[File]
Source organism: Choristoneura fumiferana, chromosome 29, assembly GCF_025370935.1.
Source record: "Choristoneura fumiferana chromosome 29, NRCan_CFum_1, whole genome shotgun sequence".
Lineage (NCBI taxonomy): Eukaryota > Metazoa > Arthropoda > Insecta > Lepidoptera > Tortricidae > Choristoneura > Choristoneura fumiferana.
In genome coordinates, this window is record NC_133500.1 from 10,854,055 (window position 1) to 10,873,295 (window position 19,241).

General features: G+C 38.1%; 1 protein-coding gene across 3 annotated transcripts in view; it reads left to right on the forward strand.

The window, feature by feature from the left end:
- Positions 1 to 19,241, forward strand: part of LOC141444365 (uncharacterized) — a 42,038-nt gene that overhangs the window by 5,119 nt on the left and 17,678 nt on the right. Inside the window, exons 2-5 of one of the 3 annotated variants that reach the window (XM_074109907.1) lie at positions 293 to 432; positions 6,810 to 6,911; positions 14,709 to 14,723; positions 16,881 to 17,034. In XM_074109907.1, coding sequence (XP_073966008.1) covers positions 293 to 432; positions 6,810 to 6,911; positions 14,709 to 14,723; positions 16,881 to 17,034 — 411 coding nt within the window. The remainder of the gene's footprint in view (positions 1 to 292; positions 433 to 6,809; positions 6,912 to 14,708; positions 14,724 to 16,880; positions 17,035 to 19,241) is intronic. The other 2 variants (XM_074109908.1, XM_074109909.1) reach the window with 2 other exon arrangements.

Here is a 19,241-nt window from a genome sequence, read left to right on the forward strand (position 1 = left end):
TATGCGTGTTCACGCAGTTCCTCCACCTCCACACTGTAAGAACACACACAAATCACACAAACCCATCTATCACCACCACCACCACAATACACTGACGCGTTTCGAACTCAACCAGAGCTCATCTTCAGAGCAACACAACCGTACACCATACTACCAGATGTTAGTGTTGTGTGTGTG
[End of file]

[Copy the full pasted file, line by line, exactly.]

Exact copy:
Source organism: Choristoneura fumiferana, chromosome 29, assembly GCF_025370935.1.
Source record: "Choristoneura fumiferana chromosome 29, NRCan_CFum_1, whole genome shotgun sequence".
Lineage (NCBI taxonomy): Eukaryota > Metazoa > Arthropoda > Insecta > Lepidoptera > Tortricidae > Choristoneura > Choristoneura fumiferana.
In genome coordinates, this window is record NC_133500.1 from 10,854,055 (window position 1) to 10,873,295 (window position 19,241).

General features: G+C 38.1%; 1 protein-coding gene across 3 annotated transcripts in view; it reads left to right on the forward strand.

The window, feature by feature from the left end:
- Positions 1 to 19,241, forward strand: part of LOC141444365 (uncharacterized) — a 42,038-nt gene that overhangs the window by 5,119 nt on the left and 17,678 nt on the right. Inside the window, exons 2-5 of one of the 3 annotated variants that reach the window (XM_074109907.1) lie at positions 293 to 432; positions 6,810 to 6,911; positions 14,709 to 14,723; positions 16,881 to 17,034. In XM_074109907.1, coding sequence (XP_073966008.1) covers positions 293 to 432; positions 6,810 to 6,911; positions 14,709 to 14,723; positions 16,881 to 17,034 — 411 coding nt within the window. The remainder of the gene's footprint in view (positions 1 to 292; positions 433 to 6,809; positions 6,912 to 14,708; positions 14,724 to 16,880; positions 17,035 to 19,241) is intronic. The other 2 variants (XM_074109908.1, XM_074109909.1) reach the window with 2 other exon arrangements.

Here is a 19,241-nt window from a genome sequence, read left to right on the forward strand (position 1 = left end):
TATGCGTGTTCACGCAGTTCCTCCACCTCCACACTGTAAGAACACACACAAATCACACAAACCCATCTATCACCACCACCACCACAATACACTGACGCGTTTCGAACTCAACCAGAGCTCATCTTCAGAGCAACACAACCGTACACCATACTACCAGATGTTAGTGTTGTGTGTGTG